Something significant occurred on Nov. 2. Virtually all of the
commentators missed it before the election. Yet it popped up early
in the exit polling, and now the talking heads are trying to
explain what it means.
When asked which issue mattered most in deciding how they voted for
president, almost a quarter of Americans said "moral values."
According to numbers compiled in the National Election Pool of ABC,
CNN, CBS, FOX, NBC and the Associated Press, a plurality of 22
percent (more than 25 million people) cited it. That's higher than
the number that said healthcare (8 percent), Iraq (15 percent),
terrorism (19 percent) or the economy and jobs (20 percent). What
is going on here?
Several moral issues surfaced in the campaign, including the use of
stem-cells for research, the phrase "under God" in the Pledge of
Allegiance and the ban on partial-birth abortion. But the clearest
example of the "moral values" vote in this election concerned
marriage. In response to the Massachusetts Supreme Court's narrow
decision to redefine marriage to include couples of the same sex,
13 states proposed constitutional amendments to protect the
traditional definition of marriage as the union of one man and one
Missouri passed its amendment in August by 71 percent; Louisiana
passed its by 78 percent in September. The remaining 11 amendments
were on the ballot and passed by powerful majorities: Arkansas (74
percent), Georgia (77 percent), Kentucky (75 percent), Michigan (59
percent), Mississippi (86 percent), Montana (66 percent), North
Dakota (73 percent), Ohio (62 percent), Oklahoma (76 percent), Utah
(66 percent), and even Oregon (57 percent). In every Senate race
where marriage was a significant issue, a pro-marriage candidate
Disappointed Kerry supporters may be tempted to dismiss this as a
mere wedge issue. But they do so at their peril. In fact, it
heralds a significant new reality in American politics. To see why,
let's dig a bit deeper.
Of those who cited "moral values" as their chief issue, 79 percent
voted for President Bush over Sen. Kerry (18 percent). Of the 13
states that have amended their constitutions this election cycle to
defend traditional marriage, Bush won every one except Oregon and
Michigan. President Bush won the Roman Catholic vote (51 percent to
48 percent), as well as the Protestant vote (58 percent to 41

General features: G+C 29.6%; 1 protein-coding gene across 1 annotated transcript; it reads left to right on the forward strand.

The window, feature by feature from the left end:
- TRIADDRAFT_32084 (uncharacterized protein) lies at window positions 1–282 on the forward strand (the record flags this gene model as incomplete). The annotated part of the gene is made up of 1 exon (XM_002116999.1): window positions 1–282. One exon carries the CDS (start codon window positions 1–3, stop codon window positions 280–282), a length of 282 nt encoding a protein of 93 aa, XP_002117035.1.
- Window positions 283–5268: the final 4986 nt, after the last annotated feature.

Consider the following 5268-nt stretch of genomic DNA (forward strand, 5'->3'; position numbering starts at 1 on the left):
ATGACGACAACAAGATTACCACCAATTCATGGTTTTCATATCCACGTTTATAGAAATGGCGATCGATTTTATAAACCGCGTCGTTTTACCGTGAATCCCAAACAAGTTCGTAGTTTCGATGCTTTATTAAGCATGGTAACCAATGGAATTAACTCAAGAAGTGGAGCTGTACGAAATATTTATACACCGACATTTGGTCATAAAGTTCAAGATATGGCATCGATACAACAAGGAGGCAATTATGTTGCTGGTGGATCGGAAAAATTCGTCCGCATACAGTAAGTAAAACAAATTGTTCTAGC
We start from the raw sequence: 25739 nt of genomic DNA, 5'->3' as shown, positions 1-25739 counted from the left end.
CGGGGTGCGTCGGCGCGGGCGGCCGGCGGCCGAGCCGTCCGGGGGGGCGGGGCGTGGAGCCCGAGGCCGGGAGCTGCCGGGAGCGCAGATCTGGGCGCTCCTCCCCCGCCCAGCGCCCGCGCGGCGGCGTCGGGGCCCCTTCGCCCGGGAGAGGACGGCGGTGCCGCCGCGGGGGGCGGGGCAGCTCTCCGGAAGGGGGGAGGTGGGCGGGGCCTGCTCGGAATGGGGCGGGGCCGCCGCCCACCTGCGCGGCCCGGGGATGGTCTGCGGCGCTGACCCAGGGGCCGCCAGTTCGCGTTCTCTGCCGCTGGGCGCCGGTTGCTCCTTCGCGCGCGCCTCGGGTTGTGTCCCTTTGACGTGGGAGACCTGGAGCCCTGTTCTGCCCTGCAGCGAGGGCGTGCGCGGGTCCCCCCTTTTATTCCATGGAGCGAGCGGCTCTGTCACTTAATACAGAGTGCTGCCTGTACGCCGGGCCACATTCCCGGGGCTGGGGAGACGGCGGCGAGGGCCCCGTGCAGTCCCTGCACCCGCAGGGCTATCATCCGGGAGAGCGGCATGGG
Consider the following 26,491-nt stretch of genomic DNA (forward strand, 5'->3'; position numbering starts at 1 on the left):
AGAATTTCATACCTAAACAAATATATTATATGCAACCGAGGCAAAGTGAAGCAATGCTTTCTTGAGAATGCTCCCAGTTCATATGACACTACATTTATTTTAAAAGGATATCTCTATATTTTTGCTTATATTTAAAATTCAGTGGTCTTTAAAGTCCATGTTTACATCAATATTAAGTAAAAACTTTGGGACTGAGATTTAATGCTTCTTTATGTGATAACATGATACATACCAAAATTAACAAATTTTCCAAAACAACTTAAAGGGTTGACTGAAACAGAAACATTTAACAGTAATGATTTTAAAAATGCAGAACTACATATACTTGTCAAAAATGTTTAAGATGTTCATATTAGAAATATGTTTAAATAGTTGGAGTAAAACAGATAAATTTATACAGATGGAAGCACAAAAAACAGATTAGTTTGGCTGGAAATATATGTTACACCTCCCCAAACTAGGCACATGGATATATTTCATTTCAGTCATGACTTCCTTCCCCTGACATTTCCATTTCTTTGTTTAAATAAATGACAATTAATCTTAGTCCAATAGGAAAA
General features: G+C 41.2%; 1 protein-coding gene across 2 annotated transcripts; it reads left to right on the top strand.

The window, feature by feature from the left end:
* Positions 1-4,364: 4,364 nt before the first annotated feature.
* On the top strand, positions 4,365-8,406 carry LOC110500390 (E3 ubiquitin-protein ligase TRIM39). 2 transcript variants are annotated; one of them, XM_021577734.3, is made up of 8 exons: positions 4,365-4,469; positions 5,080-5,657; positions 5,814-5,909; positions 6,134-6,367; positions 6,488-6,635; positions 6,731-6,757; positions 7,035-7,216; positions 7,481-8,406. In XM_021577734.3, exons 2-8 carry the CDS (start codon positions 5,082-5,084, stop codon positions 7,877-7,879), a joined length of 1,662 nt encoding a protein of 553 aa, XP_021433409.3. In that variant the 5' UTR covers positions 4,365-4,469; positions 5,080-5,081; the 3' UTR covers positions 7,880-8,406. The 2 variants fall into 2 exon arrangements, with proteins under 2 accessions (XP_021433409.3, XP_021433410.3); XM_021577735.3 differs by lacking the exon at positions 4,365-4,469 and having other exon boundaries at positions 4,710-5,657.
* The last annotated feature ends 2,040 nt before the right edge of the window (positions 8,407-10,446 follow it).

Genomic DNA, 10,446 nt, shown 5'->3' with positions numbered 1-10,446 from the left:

percent); he even garnered a quarter of the Jewish vote.
Those that identified themselves as Evangelical Christians -- 22
percent, or 25.3 million people -- went for George Bush by a margin
of 77 percent to 22 percent. In this election, that particular
voting block was twice as large as the black vote and only slightly
less consistent in its voting allegiance.
Here is the statistic that powerfully captures this growing
alignment. When asked how often they attended religious services,
here is how the voters' answers correlated with their presidential
choice: more than once a week (Bush, 63 percent); once a week
(Bush, 58 percent); a few times a month (evenly divided for Bush
and Kerry); a few times a year (Kerry, 55 percent); and never
(Kerry, 64 percent). Forty percent of those that voted (46 million
Americans) attend religious services weekly; 60 percent of them
voted for President Bush.
Second only to party affiliation, the leading indicator of how one
votes -- ahead of sex, race, age, income or level of education --
is how often one attends religious services.
Toward the end of the campaign, Senator Kerry tried to correct the
sense that he was out of touch with the cultural concerns of
church-going Americans by talking about his personal faith and
values, but it didn't work. He was unable to stem the tide of
religious Americans going Republican.
Here is the moral of the story: Cultural liberalism is increasingly
unattractive to a significant and growing segment of the American
electorate. If this trend continues, and continues to solidify, the
Democrats will never again be a majority party in the United
Spalding is director of the B. Kenneth Simon Center for
American Studies at The Heritage Foundation, a public policy
research organization in Washington, D.C.